Newcastle port diver death cocaine drugs haul twist as police hunt mystery pair

Twist in $20M cocaine scuba diver death as a mystery woman with a green handbag and olive-skinned bloke in boardshorts emerge as key persons of interest in baffling case

Two mystery people caught on CCTV footage could hold the key to the death of a diver who died trying to recover 54kg of cocaine from a ship’s hull in Newcastle. 

Detectives investigating the massive drugs haul are desperate to trace a blonde or grey-haired woman and an olive-skinned South American man caught on camera.

The appeal for help comes after police stopped superyacht boss Jimmy Blee, 62, from leaving the country on board a flight from Cairns to Singapore on Wednesday.

The woman is described as being of a thin build, about 150-160cm tall and has a tanned complexion with blonde/grey hair

Two mystery people caught on CCTV footage could hold the key to the death of a diver who died trying to recover 54kg of cocaine from a ship’s hull in Newcastle

Detectives investigating the massive drugs haul are desperate to trace the blonde or grey-haired woman and an olive-skinned South American man caught on camera

Detectives investigating the massive drugs haul are desperate to trace the blonde or grey-haired woman and an olive-skinned South American man caught on camera

He is expected to be extradited from Queensland to NSW on Friday to face charges of  large scale drug smuggling.

Now police have released images of the new pair they now want to quiz over the $20million drug bust.

‘As investigations continue into the circumstances surrounding the death of the diver – who has yet to be formally identified – detectives believe the man and woman may be able to assist with inquiries,’ said a police spokesman.

‘The man is described as being of South American appearance, about 178cm tall and of an athletic build.

‘The woman is described as being of a thin build, about 150-160cm tall and has a tanned complexion with blonde/grey hair.’

The appeal for help comes after police stopped superyacht boss Jimmy Blee, 62, from leaving the country on board a flight from Cairns to Singapore on Wednesday

Detectives launched an interstate taskforce, taking in NSW, Queensland and the Northern Territory, after the drug smuggling operation went tragically wrong on Monday.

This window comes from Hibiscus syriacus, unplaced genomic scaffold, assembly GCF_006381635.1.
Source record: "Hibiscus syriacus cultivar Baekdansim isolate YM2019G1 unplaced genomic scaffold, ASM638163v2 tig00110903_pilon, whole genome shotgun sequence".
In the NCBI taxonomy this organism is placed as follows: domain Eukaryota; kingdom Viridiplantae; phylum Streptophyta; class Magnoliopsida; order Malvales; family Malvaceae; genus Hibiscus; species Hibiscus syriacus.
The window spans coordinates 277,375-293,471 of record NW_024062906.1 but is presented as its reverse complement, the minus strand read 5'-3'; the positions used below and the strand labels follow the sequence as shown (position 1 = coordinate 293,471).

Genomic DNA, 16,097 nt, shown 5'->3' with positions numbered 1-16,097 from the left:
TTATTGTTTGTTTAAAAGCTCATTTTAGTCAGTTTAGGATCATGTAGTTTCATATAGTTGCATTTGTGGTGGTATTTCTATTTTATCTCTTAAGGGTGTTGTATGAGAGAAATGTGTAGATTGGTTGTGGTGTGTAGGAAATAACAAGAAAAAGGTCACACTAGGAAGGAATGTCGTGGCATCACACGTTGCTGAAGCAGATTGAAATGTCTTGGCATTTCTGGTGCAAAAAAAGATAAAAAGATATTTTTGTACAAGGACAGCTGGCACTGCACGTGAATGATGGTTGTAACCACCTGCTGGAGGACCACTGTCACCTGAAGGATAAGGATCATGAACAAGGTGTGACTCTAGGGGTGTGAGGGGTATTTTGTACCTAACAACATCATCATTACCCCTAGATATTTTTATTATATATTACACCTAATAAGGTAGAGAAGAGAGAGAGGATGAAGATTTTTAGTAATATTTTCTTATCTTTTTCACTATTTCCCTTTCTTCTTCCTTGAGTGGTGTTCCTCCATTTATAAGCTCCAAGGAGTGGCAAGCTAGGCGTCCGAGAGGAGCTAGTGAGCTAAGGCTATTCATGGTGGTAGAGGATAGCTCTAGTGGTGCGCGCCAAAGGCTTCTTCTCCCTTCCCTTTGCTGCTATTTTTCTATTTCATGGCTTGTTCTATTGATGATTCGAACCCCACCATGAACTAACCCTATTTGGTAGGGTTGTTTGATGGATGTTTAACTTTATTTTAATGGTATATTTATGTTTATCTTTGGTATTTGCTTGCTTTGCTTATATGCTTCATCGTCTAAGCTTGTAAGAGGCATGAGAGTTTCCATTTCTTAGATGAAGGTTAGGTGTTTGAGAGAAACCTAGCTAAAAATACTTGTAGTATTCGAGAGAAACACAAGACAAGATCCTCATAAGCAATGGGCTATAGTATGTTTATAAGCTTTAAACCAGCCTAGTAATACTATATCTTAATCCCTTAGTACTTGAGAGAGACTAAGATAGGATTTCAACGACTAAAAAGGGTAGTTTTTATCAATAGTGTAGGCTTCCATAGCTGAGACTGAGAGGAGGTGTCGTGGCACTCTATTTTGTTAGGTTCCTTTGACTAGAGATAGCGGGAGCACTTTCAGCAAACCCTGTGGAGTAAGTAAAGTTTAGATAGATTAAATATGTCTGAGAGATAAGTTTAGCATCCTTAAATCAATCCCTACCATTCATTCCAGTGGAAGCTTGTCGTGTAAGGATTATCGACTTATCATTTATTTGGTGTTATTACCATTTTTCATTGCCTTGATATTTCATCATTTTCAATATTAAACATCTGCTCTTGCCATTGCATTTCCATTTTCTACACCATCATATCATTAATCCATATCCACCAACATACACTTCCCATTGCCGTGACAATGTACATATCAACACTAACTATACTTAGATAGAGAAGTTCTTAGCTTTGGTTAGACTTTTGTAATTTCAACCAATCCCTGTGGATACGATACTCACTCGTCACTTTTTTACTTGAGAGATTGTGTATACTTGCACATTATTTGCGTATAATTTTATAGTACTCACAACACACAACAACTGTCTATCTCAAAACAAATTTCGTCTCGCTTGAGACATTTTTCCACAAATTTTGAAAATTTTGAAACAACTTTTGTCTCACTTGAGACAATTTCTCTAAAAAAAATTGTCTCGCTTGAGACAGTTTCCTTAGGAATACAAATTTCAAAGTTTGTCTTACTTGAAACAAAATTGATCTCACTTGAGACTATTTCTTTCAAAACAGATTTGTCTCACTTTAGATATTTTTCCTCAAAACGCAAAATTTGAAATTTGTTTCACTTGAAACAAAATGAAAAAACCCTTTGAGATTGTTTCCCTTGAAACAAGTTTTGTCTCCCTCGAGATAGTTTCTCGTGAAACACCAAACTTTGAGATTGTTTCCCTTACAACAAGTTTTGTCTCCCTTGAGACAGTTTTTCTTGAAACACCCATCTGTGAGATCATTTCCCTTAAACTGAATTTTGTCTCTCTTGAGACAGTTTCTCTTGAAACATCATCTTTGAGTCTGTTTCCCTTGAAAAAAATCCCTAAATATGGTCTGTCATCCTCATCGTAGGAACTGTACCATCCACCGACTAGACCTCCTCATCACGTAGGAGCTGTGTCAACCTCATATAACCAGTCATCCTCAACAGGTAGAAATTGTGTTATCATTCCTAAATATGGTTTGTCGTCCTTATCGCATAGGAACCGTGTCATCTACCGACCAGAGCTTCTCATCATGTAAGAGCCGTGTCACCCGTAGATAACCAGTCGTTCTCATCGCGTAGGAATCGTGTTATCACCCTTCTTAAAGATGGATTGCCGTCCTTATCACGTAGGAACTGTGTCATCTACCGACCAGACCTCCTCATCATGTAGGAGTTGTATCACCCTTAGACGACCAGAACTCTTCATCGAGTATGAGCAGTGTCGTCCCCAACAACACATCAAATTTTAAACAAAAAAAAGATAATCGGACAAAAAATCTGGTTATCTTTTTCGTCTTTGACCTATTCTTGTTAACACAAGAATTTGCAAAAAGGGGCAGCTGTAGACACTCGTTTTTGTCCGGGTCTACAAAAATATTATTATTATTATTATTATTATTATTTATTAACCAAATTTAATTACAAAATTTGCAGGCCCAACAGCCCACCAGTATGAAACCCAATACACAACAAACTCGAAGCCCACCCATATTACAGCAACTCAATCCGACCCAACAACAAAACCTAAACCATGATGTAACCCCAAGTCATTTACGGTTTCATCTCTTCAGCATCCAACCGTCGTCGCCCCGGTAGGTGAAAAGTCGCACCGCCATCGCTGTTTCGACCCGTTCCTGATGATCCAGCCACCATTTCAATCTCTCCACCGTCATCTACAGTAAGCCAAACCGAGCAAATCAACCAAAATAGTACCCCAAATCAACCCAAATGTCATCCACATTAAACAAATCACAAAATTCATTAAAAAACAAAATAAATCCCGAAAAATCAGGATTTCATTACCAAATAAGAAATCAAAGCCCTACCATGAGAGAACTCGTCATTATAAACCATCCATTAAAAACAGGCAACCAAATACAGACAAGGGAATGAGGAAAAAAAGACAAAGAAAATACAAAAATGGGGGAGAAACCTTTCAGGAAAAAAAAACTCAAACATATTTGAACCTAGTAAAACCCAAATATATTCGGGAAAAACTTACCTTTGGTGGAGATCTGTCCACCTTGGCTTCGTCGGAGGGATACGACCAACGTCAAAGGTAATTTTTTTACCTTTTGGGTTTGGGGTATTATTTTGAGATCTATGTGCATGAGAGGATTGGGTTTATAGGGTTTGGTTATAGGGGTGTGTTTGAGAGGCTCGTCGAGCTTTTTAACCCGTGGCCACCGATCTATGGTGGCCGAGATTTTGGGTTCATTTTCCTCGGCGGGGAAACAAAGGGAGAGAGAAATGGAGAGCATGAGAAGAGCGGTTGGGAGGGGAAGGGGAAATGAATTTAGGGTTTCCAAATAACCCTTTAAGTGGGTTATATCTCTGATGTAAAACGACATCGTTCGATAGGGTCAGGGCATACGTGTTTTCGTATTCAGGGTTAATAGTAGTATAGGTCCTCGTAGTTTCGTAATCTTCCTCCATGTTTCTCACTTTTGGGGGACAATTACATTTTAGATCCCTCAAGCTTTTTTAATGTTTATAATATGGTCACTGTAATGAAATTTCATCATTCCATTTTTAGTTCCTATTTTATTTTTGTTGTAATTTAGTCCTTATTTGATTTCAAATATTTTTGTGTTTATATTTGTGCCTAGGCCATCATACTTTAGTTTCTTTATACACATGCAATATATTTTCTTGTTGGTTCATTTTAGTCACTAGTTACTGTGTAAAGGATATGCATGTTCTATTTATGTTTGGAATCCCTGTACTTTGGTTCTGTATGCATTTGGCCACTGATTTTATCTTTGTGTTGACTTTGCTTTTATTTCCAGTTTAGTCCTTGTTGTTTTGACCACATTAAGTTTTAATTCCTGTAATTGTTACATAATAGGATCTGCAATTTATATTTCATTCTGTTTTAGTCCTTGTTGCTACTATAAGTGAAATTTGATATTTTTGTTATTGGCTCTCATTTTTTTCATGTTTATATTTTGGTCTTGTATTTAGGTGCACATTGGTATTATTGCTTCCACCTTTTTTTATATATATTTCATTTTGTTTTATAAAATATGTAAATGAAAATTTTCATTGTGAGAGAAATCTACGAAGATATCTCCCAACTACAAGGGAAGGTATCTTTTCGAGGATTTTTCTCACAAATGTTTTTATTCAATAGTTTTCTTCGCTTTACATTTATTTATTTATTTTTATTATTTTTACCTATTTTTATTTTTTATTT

A diver – wearing sophisticated breathing gear which disguised his movements and hid any tell-tale trail of bubbles from his scuba gear – was found dying in the water.

He had been trying to recover a $20million drug haul hidden in a ship’s hull and was found surrounded by large floating bricks of cocaine wrapped in yellow plastic.

Police dive teams found a further 54kg of the drug in the underwater sea chest inside the hull of the Argentinean cargo ship which had arrived in Newcastle on Sunday evening.

Now detectives suspect it may be linked to a similar ‘spectacular’ cocaine discovery found floating in the ocean off Indonesia at the weekend.

How the dive tragedy unfolded and the drug haul was revealed

How the dive tragedy unfolded and the drug haul was revealed

The diver's body was found surrounded by floating sealed yellow bricks of cocaine

The diver’s body was found surrounded by floating sealed yellow bricks of cocaine

Police are probing to see if there is a connection between the two after 179kg of the drug was discovered in the water near Java’s Merak port on Sunday.

The Indonesian haul – valued at $80million – was found in four black plastic blocks, floating in the ocean off the docks.

‘This is a spectacular seizure of cocaine considering its huge value and the impact on the people as a result of the illicit drugs,’ said Indonesian Navy Vice Admiral Ahmadi Heri Purwono.

No-one has been arrested in connection with the discovery and local investigations are continuing, but it is understood Australian police have been in touch with their Indonesian counterparts.

NSW detectives suspect 300kg was originally stashed in the haul in the hull of the Argentinean cargo ship which docked in Newcastle.

They believe 46kg was successfully removed in Australia before the tragic death of the drug mule diver, leaving 200kg still to be accounted for.

Read more at DailyMail.co.uk

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